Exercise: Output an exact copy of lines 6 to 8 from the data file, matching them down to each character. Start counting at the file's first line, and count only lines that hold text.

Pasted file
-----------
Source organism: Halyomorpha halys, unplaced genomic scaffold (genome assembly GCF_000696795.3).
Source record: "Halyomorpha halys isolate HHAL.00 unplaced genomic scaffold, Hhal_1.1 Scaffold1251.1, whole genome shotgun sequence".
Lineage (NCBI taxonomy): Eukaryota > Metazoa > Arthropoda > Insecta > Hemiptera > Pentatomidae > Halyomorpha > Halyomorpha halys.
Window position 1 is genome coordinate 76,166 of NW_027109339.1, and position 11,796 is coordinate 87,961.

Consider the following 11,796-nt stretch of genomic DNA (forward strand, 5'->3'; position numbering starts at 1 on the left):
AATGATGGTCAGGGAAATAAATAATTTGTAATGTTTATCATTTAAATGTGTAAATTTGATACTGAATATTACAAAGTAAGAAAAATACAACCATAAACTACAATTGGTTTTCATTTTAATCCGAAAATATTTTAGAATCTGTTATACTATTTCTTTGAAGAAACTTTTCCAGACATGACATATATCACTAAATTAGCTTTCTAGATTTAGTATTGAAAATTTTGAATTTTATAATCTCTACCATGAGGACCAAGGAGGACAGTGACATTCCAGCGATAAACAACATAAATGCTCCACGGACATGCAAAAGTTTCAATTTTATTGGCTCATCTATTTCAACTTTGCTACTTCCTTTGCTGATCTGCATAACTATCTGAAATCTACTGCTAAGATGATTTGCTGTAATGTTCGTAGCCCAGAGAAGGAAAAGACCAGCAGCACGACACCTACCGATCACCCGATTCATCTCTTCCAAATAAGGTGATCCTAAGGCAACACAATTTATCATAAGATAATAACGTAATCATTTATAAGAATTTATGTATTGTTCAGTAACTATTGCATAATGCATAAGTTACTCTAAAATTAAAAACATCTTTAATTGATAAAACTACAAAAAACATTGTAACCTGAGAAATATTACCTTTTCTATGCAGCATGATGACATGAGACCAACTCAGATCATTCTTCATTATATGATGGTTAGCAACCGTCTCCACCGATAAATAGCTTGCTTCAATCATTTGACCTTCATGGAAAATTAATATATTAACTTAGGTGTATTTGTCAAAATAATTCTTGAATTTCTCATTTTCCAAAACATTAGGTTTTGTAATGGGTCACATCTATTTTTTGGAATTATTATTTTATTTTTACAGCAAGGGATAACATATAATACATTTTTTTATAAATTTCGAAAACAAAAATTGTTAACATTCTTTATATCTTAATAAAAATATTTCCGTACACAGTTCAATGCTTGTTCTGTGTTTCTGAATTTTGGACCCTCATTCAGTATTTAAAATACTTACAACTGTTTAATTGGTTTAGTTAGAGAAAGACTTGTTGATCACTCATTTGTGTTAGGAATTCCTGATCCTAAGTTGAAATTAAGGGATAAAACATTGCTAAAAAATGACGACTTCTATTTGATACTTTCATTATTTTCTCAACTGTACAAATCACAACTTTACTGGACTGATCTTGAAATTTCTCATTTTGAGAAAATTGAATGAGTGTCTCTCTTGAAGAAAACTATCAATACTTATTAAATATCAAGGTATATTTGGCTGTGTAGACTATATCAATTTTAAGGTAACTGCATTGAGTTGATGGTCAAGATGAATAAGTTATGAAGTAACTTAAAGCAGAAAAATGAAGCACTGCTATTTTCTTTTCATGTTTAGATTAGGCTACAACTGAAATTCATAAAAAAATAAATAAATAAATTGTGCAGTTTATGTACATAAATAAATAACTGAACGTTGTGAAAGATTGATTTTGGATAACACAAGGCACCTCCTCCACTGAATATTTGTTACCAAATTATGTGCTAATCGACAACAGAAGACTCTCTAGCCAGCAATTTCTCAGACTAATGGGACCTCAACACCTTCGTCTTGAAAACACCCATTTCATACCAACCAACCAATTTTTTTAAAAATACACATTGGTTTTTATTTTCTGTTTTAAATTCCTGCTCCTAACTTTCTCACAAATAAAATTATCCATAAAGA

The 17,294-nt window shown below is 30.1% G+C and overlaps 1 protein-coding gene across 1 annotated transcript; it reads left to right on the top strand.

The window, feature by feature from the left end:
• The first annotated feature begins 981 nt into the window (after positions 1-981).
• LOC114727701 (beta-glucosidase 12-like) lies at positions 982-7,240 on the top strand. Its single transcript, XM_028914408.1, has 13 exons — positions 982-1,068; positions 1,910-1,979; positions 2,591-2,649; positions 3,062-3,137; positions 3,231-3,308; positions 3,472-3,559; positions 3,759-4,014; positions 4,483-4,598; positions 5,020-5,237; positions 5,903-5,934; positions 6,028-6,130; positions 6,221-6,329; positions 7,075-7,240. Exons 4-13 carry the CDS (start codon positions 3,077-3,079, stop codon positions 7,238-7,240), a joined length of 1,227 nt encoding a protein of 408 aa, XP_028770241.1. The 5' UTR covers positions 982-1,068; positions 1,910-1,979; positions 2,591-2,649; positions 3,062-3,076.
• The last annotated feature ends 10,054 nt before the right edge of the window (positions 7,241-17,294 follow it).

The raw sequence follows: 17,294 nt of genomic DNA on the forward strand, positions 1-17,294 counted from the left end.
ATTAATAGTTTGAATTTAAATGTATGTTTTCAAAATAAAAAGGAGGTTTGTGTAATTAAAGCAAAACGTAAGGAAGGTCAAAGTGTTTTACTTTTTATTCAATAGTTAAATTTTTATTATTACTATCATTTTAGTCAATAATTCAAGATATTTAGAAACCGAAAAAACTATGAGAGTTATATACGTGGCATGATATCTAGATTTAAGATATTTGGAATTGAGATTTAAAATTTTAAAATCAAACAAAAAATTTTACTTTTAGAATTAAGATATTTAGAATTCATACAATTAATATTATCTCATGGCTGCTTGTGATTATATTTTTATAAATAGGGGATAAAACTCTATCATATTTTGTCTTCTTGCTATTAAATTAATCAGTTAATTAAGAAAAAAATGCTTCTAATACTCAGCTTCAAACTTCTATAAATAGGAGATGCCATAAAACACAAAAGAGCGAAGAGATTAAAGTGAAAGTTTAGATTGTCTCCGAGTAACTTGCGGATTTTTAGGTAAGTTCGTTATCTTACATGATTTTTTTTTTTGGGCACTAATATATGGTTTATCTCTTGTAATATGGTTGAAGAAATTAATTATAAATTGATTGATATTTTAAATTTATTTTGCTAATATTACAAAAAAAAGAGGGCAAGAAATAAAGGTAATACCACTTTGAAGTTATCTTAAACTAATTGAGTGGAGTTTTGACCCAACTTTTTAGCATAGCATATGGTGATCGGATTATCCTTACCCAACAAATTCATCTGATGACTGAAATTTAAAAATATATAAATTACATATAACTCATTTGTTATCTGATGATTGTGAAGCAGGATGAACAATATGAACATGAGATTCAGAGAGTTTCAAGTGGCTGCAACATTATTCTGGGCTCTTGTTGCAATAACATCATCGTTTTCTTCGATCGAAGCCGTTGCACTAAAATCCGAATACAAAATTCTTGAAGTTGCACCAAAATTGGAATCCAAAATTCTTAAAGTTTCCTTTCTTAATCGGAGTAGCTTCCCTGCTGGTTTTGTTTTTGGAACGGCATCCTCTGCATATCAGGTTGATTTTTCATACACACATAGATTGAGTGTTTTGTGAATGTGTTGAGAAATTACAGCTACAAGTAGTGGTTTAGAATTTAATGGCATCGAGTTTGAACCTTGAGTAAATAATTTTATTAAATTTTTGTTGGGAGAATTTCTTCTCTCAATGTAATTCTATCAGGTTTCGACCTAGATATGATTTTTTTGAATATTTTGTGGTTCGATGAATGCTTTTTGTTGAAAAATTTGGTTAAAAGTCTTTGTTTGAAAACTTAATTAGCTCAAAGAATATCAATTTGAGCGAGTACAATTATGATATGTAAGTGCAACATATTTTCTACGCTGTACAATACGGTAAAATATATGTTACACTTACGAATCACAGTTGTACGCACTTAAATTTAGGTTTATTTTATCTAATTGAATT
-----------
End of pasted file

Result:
AATGATGGTCAGGGAAATAAATAATTTGTAATGTTTATCATTTAAATGTGTAAATTTGATACTGAATATTACAAAGTAAGAAAAATACAACCATAAACTACAATTGGTTTTCATTTTAATCCGAAAATATTTTAGAATCTGTTATACTATTTCTTTGAAGAAACTTTTCCAGACATGACATATATCACTAAATTAGCTTTCTAGATTTAGTATTGAAAATTTTGAATTTTATAATCTCTACCATGAGGACCAAGGAGGACAGTGACATTCCAGCGATAAACAACATAAATGCTCCACGGACATGCAAAAGTTTCAATTTTATTGGCTCATCTATTTCAACTTTGCTACTTCCTTTGCTGATCTGCATAACTATCTGAAATCTACTGCTAAGATGATTTGCTGTAATGTTCGTAGCCCAGAGAAGGAAAAGACCAGCAGCACGACACCTACCGATCACCCGATTCATCTCTTCCAAATAAGGTGATCCTAAGGCAACACAATTTATCATAAGATAATAACGTAATCATTTATAAGAATTTATGTATTGTTCAGTAACTATTGCATAATGCATAAGTTACTCTAAAATTAAAAACATCTTTAATTGATAAAACTACAAAAAACATTGTAACCTGAGAAATATTACCTTTTCTATGCAGCATGATGACATGAGACCAACTCAGATCATTCTTCATTATATGATGGTTAGCAACCGTCTCCACCGATAAATAGCTTGCTTCAATCATTTGACCTTCATGGAAAATTAATATATTAACTTAGGTGTATTTGTCAAAATAATTCTTGAATTTCTCATTTTCCAAAACATTAGGTTTTGTAATGGGTCACATCTATTTTTTGGAATTATTATTTTATTTTTACAGCAAGGGATAACATATAATACATTTTTTTATAAATTTCGAAAACAAAAATTGTTAACATTCTTTATATCTTAATAAAAATATTTCCGTACACAGTTCAATGCTTGTTCTGTGTTTCTGAATTTTGGACCCTCATTCAGTATTTAAAATACTTACAACTGTTTAATTGGTTTAGTTAGAGAAAGACTTGTTGATCACTCATTTGTGTTAGGAATTCCTGATCCTAAGTTGAAATTAAGGGATAAAACATTGCTAAAAAATGACGACTTCTATTTGATACTTTCATTATTTTCTCAACTGTACAAATCACAACTTTACTGGACTGATCTTGAAATTTCTCATTTTGAGAAAATTGAATGAGTGTCTCTCTTGAAGAAAACTATCAATACTTATTAAATATCAAGGTATATTTGGCTGTGTAGACTATATCAATTTTAAGGTAACTGCATTGAGTTGATGGTCAAGATGAATAAGTTATGAAGTAACTTAAAGCAGAAAAATGAAGCACTGCTATTTTCTTTTCATGTTTAGATTAGGCTACAACTGAAATTCATAAAAAAATAAATAAATAAATTGTGCAGTTTATGTACATAAATAAATAACTGAACGTTGTGAAAGATTGATTTTGGATAACACAAGGCACCTCCTCCACTGAATATTTGTTACCAAATTATGTGCTAATCGACAACAGAAGACTCTCTAGCCAGCAATTTCTCAGACTAATGGGACCTCAACACCTTCGTCTTGAAAACACCCATTTCATACCAACCAACCAATTTTTTTAAAAATACACATTGGTTTTTATTTTCTGTTTTAAATTCCTGCTCCTAACTTTCTCACAAATAAAATTATCCATAAAGA

The 17,294-nt window shown below is 30.1% G+C and overlaps 1 protein-coding gene across 1 annotated transcript; it reads left to right on the top strand.

The window, feature by feature from the left end: